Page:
Freakonomics: The Hidden Side of Everything

If the thought of a book on economics is about as exciting as watching your toenails grow, or you are under-whelmed with static and number crunching theory, then the best selling book Freakonomics: A rogue Economist explore The Hidden Side of Everything just might be the look to make you wake up without that extra cup of starbucks’ best.

[amazon_image id=”0060731338″ link=”true” target=”_blank” size=”medium” ]Freakonomics: A Rogue Economist Explores the Hidden Side of Everything (P.S.)[/amazon_image]
Actually, Freaksonomics is an engaging read because it seems to be more about sociology and psychology than boring numerical analysis. With its well-placed and easy reading style, this book shows how the resulting correlation and causality of data impact our lives and definitely make us think differently about facts and figure. In effect, there are real tangible benefit in thinking laterally. To be sure, their seemingly off-the-wall comparisons are definitely attention grabber.

Who would have ever thought to make the unlikely comparison of teachers and sumo wrestlers to show that economics is, in essence, the study of incentives. But for those of you who desire a smooth flowing book, with multiple concepts building to an ultimate conclusion, you might be disappointed.

Actually, the book presents six wholly different topics, with no unifying theme. And while Freakonomics does jump seemingly randomly from question to question, there are some lessons to be learned. For example, the look demonstrated that the most obvious reason why something happens is not always the real reason.

To be sure, sometimes the real season doesn’t even make the list of possibilities. Or, as is often true in the case studies given in Freakonomics, the cause turns out not to be the cause at all, but the effect. In Freakonomics, while not as controversial, are equally interesting. In fact, some could be considered amusing.

If you are looking to spruce up you intellect for the next cocktail party, ,or widen your eyes to the world around you, the this book is a necessary read. However, what might be considered a turnoff by some is the annoying insertion of quotations from external sources about how innovative or creative the authors are as a precursor to every chapter.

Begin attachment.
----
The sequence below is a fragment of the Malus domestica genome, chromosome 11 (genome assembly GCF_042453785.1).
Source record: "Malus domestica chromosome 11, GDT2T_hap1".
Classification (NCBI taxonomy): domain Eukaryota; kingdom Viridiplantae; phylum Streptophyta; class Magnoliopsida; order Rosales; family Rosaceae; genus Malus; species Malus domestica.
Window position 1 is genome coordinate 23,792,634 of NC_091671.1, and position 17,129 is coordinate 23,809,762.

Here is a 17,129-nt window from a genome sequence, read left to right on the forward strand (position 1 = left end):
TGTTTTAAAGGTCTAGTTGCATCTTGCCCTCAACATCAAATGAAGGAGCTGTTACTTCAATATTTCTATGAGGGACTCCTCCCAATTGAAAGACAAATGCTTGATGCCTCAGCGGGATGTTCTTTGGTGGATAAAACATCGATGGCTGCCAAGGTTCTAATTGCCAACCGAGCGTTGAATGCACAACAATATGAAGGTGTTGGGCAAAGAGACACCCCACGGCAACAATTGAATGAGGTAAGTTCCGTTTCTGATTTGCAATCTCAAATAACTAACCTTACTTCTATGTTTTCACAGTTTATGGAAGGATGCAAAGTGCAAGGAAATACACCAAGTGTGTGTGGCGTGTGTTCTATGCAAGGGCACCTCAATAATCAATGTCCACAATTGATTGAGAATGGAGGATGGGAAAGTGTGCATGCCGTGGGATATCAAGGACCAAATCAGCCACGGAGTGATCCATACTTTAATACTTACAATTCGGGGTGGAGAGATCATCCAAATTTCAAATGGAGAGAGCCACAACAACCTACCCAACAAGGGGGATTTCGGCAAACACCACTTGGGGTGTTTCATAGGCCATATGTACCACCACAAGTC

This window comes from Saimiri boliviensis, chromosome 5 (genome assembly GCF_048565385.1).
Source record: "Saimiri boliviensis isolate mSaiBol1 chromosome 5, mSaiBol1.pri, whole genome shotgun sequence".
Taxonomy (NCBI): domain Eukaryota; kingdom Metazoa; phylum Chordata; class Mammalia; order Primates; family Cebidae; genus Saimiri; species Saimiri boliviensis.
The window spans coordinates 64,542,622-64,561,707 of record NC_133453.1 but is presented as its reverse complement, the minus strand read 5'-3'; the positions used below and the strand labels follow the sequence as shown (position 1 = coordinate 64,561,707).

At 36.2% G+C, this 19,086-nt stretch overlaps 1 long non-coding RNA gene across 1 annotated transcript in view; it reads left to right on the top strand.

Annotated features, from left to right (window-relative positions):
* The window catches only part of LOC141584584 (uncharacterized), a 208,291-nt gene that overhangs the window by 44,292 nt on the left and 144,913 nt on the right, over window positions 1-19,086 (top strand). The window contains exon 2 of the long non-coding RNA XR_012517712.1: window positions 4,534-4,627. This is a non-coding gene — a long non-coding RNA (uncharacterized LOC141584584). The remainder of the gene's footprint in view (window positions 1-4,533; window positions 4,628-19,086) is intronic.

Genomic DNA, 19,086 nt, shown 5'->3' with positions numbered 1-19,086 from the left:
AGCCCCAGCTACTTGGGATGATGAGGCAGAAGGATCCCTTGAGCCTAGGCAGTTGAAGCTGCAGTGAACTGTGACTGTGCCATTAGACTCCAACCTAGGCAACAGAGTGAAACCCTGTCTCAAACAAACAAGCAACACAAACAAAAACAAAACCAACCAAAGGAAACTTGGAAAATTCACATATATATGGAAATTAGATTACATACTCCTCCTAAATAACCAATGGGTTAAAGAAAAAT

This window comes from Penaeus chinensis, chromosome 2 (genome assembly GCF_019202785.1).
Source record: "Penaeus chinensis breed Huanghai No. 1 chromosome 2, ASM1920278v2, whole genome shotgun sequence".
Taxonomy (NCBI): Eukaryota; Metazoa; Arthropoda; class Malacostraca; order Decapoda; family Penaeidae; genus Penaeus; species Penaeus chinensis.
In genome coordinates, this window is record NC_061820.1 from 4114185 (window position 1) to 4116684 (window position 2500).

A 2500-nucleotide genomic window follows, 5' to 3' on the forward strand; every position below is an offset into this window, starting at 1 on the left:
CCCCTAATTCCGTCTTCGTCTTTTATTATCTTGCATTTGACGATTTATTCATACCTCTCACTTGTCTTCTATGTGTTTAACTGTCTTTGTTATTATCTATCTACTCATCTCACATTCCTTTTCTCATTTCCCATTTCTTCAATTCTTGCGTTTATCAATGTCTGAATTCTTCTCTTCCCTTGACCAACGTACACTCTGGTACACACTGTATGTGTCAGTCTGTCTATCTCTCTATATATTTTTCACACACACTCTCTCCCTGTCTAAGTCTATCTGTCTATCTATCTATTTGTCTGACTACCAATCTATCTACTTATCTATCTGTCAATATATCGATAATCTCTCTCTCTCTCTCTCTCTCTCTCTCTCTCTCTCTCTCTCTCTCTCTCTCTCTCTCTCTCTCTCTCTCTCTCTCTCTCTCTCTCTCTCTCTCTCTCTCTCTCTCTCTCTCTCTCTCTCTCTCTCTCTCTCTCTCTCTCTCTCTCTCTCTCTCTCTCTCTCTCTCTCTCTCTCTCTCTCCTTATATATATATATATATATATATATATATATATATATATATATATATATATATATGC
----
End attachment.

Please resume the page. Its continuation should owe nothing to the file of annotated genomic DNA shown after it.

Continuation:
That being said, it is refreshing to have an odd economist, or at least an economist who ask odd questions to tease out the most fascinating facts concerning the mystery of the world around us.

You also able to see All Author of Stephen D. Levvit & Stephen J. Dubner books as follows:

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Product and Price
Super Freakonomics: Global Cooling, Patriotic Prostitutes, and Why Suicide Bombers Should Buy Life Insurance
Detail Information Please come to :[amazon_link id=”0060889578″ target=”_blank” ]Super Freakonomics: Global Cooling, Patriotic Prostitutes, and Why Suicide Bombers Should Buy Life Insurance[/amazon_link]
[amazon_image id=”0060889578″ link=”true” target=”_blank” size=”medium” ]Super Freakonomics: Global Cooling, Patriotic Prostitutes, and Why Suicide Bombers Should Buy Life Insurance[/amazon_image]
Numbers Rule Your World: The Hidden Influence of Probabilities and Statistics on Everything You Do
Detail Information Please come to :[amazon_link id=”0071626530″ target=”_blank” ]Numbers Rule Your World: The Hidden Influence of Probabilities and Statistics on Everything You Do[/amazon_link]
[amazon_image id=”0071626530″ link=”true” target=”_blank” size=”medium” ]Numbers Rule Your World: The Hidden Influence of Probabilities and Statistics on Everything You Do[/amazon_image]

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